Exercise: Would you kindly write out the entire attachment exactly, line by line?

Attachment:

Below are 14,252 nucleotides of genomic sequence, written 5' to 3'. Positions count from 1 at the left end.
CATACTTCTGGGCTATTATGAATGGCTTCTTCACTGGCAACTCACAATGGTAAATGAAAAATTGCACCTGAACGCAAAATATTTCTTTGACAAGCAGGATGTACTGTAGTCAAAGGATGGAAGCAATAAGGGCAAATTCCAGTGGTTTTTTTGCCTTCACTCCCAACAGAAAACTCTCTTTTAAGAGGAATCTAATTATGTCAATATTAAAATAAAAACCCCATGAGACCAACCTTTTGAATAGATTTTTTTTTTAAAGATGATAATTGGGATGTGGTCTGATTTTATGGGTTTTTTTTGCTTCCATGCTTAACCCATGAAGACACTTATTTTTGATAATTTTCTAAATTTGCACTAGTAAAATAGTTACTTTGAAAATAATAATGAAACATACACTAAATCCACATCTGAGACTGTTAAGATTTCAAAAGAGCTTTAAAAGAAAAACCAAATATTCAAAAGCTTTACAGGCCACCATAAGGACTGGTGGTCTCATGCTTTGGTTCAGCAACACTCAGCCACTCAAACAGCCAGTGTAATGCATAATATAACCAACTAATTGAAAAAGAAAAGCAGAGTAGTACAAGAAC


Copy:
Below are 14,252 nucleotides of genomic sequence, written 5' to 3'. Positions count from 1 at the left end.
CATACTTCTGGGCTATTATGAATGGCTTCTTCACTGGCAACTCACAATGGTAAATGAAAAATTGCACCTGAACGCAAAATATTTCTTTGACAAGCAGGATGTACTGTAGTCAAAGGATGGAAGCAATAAGGGCAAATTCCAGTGGTTTTTTTGCCTTCACTCCCAACAGAAAACTCTCTTTTAAGAGGAATCTAATTATGTCAATATTAAAATAAAAACCCCATGAGACCAACCTTTTGAATAGATTTTTTTTTTAAAGATGATAATTGGGATGTGGTCTGATTTTATGGGTTTTTTTTGCTTCCATGCTTAACCCATGAAGACACTTATTTTTGATAATTTTCTAAATTTGCACTAGTAAAATAGTTACTTTGAAAATAATAATGAAACATACACTAAATCCACATCTGAGACTGTTAAGATTTCAAAAGAGCTTTAAAAGAAAAACCAAATATTCAAAAGCTTTACAGGCCACCATAAGGACTGGTGGTCTCATGCTTTGGTTCAGCAACACTCAGCCACTCAAACAGCCAGTGTAATGCATAATATAACCAACTAATTGAAAAAGAAAAGCAGAGTAGTACAAGAAC